BWW Interviews: Director Jeff Moses Shares His Thoughts on MAN OF LA MANCHA
The McCallum Theatre and the Rabobank Broadway Blockbuster Series present the national tour of Man of LaMancha for five performances, Friday, January 24, through Sunday, January 26. Man of La Mancha returns in an all-new production complete with the Tony Award winning score and book that has inspired theatregoers since the very first note of "The Impossible Dream" was heard on opening night. The original Broadway production ran for 2,328 and won five Tony Awards, including "Best Musical" and Man of LaMancha remains one of the most enduring works of musical theatre. I caught up with director, Jeff Moses, to get his thoughts on this acclaimed production and more. Here are a few excerpts from that interview ...
DG: Let's start with you. Tell me about your background.
JM: I come from New York. I grew up here. I grew up watching all of the shows here. I've been in the business a long time.
DG: What the first professional show you directed?
JM: The first professional show I directed was South Pacific. I was a scenic designer before I was a director. Worked with a lot of shows and a lot of people. And I started directing, and I got this job to direct South Pacific - and I went to the auditions the first day and the second or third person walked in and he wanted to play Luther Billis - and he said to me "would you like me to show you what I did in St. Louis"? And then and there I knew I was in trouble. I said "No, I don't want to see what you did in t. Louis. Why would I want to see that"? That began my path as a director. Trying to find out what the shows are about and not necessarily what the performers had done somewhere else.
DG: What stands out as one of your favorite or finest moments?
JM: I realize the more I do this, the moments that are exciting for me are when I see something in a show that I haven't seen before. When we discover something about a play that I see on the page, but when I see on the stage with the right actors saying the lines and singing the songs we discover something more interesting about it. It happens in La Mancha - it's wonderful to find out what scenes are about in a new way that's exciting. You know, it's always the show I'm currently working on that I love the most. But if you ask me about the best moments - the best moments come in the rehearsals when the light bulb goes off because the actor has said something in a particular way, or you have heard something and can bring yet another color to the stage.
DG: Tell me about the genesis of this particular production. Why bring MAN OF LA MANCHA back to the stage now?
JM: Because we like it. That's the first reason to do something, Because you genuinely like it. As Sancho says to Aldonza about Quixote "I like him" .. well, we like it. We felt it was show - you know, when you do something on the road you do have to look around and see what's out there, you can't just be a blind person and say let's put this out there and hope somebody buys it - but even before that, for me, it has to be a show that you like and that you can bring something to in a way that will certainly be interesting to an audience.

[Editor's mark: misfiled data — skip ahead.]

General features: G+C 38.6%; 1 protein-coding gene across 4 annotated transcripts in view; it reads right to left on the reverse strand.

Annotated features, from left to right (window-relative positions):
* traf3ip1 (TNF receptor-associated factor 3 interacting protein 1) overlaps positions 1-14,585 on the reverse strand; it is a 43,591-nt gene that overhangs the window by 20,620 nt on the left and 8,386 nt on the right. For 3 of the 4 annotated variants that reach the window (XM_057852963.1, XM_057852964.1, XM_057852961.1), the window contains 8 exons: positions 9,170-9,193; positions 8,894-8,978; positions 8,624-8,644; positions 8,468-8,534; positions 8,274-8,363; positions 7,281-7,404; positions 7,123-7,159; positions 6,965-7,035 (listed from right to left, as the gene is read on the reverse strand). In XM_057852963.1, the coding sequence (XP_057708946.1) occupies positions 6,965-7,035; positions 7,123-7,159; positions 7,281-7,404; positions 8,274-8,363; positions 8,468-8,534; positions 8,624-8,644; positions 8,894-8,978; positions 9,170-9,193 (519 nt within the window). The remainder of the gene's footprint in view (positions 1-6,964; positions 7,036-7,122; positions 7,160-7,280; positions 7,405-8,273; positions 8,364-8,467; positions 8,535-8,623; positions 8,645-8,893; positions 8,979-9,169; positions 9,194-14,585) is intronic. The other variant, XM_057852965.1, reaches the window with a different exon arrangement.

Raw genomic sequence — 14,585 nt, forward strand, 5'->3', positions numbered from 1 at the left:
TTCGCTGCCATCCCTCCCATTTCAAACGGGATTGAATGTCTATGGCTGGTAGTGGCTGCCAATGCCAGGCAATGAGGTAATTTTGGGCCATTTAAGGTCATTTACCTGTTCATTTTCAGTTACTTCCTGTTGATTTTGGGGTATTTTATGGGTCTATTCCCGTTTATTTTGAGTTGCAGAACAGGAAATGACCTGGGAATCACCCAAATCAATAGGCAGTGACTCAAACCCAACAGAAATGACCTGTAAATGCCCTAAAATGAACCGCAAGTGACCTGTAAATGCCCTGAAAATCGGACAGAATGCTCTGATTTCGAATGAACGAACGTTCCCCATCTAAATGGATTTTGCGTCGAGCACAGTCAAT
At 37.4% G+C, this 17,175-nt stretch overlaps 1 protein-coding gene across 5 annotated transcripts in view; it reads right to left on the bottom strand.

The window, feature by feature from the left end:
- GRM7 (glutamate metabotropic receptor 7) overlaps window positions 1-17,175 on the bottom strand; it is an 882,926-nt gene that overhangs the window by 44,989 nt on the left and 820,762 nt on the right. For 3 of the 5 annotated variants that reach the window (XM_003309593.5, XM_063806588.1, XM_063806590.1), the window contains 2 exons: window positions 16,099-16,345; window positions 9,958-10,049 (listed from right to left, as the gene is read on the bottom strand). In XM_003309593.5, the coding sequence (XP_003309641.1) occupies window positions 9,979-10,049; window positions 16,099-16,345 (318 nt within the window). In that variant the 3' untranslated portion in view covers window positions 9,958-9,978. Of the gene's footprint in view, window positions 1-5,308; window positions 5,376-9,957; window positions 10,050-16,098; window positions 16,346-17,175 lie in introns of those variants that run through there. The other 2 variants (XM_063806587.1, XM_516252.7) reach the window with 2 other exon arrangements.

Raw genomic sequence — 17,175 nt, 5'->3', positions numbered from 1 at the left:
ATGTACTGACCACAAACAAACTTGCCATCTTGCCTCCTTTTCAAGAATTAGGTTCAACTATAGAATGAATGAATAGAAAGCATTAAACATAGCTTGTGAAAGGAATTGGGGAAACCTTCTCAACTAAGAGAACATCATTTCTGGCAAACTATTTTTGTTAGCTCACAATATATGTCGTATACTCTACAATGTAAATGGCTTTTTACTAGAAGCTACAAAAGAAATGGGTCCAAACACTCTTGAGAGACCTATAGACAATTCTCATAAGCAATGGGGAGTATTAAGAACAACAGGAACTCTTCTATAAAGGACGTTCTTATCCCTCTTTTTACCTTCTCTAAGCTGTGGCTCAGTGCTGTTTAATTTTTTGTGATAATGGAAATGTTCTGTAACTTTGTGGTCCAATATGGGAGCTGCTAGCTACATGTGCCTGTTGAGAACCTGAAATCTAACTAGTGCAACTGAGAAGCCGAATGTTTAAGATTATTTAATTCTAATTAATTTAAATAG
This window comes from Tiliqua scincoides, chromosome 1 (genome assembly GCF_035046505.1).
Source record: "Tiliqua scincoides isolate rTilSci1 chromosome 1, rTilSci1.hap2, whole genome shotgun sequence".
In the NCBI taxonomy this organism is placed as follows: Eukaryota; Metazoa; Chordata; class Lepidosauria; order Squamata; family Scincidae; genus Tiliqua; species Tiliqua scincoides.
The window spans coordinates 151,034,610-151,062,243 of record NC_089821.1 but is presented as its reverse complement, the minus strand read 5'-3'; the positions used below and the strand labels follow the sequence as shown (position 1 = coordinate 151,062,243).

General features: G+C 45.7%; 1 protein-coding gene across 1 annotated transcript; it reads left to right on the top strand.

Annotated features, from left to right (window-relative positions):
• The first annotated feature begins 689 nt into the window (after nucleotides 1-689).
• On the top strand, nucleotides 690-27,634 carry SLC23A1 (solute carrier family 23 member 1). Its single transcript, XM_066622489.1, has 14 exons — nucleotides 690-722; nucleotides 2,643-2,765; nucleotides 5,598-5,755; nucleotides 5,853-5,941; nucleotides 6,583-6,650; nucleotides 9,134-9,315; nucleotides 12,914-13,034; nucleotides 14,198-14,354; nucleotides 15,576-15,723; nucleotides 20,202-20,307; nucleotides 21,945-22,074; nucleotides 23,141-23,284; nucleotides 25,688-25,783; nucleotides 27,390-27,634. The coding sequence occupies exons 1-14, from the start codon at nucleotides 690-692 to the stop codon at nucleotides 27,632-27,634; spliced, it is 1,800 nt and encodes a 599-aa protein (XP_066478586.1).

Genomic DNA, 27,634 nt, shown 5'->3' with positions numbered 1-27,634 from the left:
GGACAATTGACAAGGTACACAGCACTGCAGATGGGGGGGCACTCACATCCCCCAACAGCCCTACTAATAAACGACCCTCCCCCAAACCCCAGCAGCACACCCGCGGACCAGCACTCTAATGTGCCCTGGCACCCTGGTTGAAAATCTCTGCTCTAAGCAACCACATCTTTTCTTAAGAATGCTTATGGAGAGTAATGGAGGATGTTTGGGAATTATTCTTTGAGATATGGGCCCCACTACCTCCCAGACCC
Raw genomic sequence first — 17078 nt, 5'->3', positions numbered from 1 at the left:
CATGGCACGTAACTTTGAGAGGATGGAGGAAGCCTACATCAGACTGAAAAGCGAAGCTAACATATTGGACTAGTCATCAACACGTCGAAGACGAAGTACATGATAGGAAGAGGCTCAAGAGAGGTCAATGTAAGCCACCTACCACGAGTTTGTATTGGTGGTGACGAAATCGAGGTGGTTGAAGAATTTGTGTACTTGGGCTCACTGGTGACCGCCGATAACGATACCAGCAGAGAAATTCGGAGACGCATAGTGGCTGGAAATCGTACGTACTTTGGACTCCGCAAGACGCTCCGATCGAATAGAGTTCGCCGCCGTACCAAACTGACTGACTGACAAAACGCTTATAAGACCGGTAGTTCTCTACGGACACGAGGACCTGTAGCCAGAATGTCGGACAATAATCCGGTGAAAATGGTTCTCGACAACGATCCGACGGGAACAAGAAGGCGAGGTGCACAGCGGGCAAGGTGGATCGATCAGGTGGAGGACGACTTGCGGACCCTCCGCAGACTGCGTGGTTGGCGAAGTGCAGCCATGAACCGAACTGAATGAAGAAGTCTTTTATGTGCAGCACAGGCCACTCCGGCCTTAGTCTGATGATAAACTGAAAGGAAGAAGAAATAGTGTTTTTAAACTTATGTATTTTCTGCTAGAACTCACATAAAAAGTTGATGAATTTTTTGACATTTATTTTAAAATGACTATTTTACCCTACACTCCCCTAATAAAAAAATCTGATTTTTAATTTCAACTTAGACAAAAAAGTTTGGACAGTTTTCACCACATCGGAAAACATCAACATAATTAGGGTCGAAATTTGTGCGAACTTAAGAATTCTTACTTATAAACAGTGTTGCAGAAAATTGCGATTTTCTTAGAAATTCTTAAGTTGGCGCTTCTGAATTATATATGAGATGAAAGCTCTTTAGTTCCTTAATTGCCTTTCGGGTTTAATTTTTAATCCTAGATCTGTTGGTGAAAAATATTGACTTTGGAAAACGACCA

DG: So, what new perspective do you believe you bring to this production?
JM: I don't know how knew this is. I do think, however, that in an interesting way MAN OF LA MANCHA is very much about a woman. It is very much about a woman who becomes Aldonza in this play within a play and what happens to her by the end of this play.
DG: Did you have a difficult time casting this production?
JM: Umm, yes, because we are so demanding I think. And casting this show was a - it's a ritual we like to do --- but we want to make sure that the people we are hiring can carry out what we want it to be about. The casting process is difficult because you have to weed out those who can't do the work, and also those who won't be able to make it on the road. It takes a lot of discipline to do what we do, night after night on different places.
DG: As a director, what advice might you give young actors who are beginning to pursues a career in theatre.
JM: You know, I don't know what to tell them. I can only tell them, when they ask me - when new, relatively inexperienced performers come to audition for a show - and I see this all the time - I see it at equity, non-equity and whatever is in between - what is it we're looking for, what is it they have to bring to us. The actor that brings choices in the actor that gets the role. That's what I tell performers just starting out. We want to see choices. We want to see something about you. If you start at the top, and you think about stars that are on the stage - stars are the people you can't take your eyes off of ... umm .. it starts with the idea that the performer makes interesting choices about the material they are given. Find ways to make interesting choices. Don't be like anybody else. It's easy to say, but it's hard to do. I'd rather have you sing Happy Birthday in a very interesting way and make me remember you than a very complicated song. I'm not auditioning the song, I'm auditioning you, There's all of that.